Thompson is vibrant as Goldblum’s love interest, a nurse treating his chronic hay fever, and the film from first-time director Mel Smith is interesting as a time-capsule record of London’s late 1980s comedy circuit, a world of nasty carpets, spilled lager and Madness records.
4. About Time (2013)
Domhnall Gleeson made a game leading man in the writer’s not-wholly-successful attempt to introduce magic realism to Curtisland.
While his character’s discovery that the menfolk of his family can travel through time is riddled with plot holes and logic problems, the film’s Cornish locations are unusual and Bill Nighy is very moving as the dying patriarch, urging his son to make the most of his gifts before it’s too late.
3. Bridget Jones’s Diary (2001)
The casting of Texan actress Zellweger in Curtis’s adaptation of Helen Fielding’s comic novel, which was originally a column in The Independent, caused uproar on announcement but her Method commitment to the role won over all doubters.
By casting Colin Firth – a definitive Mr Darcy for the BBC – it also riffed brilliantly on Jane Austen. Grant, meanwhile, has rarely been more deliciously caddish than as Bridget’s boss and sometime lover Daniel Cleaver.
Some gushing cameos from Salman Rushdie and Jeffrey Archer and the improbable spectacle of Christmas snow in London aside, Bridget Jones is an unmitigated joy if you can overlook its cosily bourgeois values and vision of an England without poverty.
2. Notting Hill (1999)
A film that inspires near-deranged fandom in certain dank corners of the internet, Notting Hill was Curtis’s attempt to repeat the international success of Four Weddings and is arguably the more polished piece.
Drawing loosely on the princess-and-the-everyman plotting of Roman Holiday (1953), the film once again starred Grant as the Curtis stand-in, a travel bookshop opener who quite literally bumps into Hollywood megastar Anna Scott (Julia Roberts) on the street, a textbook example of the meet-cute.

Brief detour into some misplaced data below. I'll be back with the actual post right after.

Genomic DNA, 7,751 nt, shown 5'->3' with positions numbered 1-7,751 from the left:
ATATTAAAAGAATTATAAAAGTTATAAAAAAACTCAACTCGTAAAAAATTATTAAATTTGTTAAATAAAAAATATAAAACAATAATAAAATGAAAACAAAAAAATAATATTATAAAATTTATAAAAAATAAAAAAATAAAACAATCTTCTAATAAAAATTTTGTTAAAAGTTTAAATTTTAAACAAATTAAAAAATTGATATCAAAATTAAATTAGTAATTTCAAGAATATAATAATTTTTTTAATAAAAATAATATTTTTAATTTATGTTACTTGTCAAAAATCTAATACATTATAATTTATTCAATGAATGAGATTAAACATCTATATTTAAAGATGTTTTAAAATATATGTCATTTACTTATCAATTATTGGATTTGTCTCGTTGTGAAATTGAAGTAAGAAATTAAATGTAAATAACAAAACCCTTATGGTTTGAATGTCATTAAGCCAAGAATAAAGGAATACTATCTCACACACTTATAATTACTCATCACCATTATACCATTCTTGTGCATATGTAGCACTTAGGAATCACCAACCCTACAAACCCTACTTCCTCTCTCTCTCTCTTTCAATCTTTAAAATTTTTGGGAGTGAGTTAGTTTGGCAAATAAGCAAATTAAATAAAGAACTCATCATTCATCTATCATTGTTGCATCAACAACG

Gina McKee and Hugh Bonneville are touching as Grant’s friends but it’s Rhys Ifans answering the door to the world’s press in his underpants that stays with you, however hard you try to unsee it.
1. Four Weddings and a Funeral (1994)
The original and still the best. Accept no imitations.
Yes, Andie McDowell is wooden as a door and “Is it raining? I hadn’t noticed” is a contender for one of the most ludicrous lines in cinema but it’s still a cracking ending.
Of course, Kristen Scott Thomas’s unrequited love for Charles (Grant) is the real story, lending the film pathos to go along with the punchlines. Her waspish turn as Fiona indicative of the strength in depth of Mike Newell’s cast, which also has terrific supporting work from Simon Callow, Charlotte Coleman, Anna Chancellor and James Fleet.
From the elderly guest who spits, “Don’t be ridiculous! Charles died 20 years ago”, when introduced to Grant’s character of the same name to the boorish public schoolboy who refers to Carrie (McDowell) as a “Damn fine filly... I think I’m in there”, Four Weddings is freighted with comic gold.
John Hannah’s reading of “Funeral Blues” by WH Auden at the memorial for Gareth (Callow), laid low by ceilidh dancing, also belongs to the ages.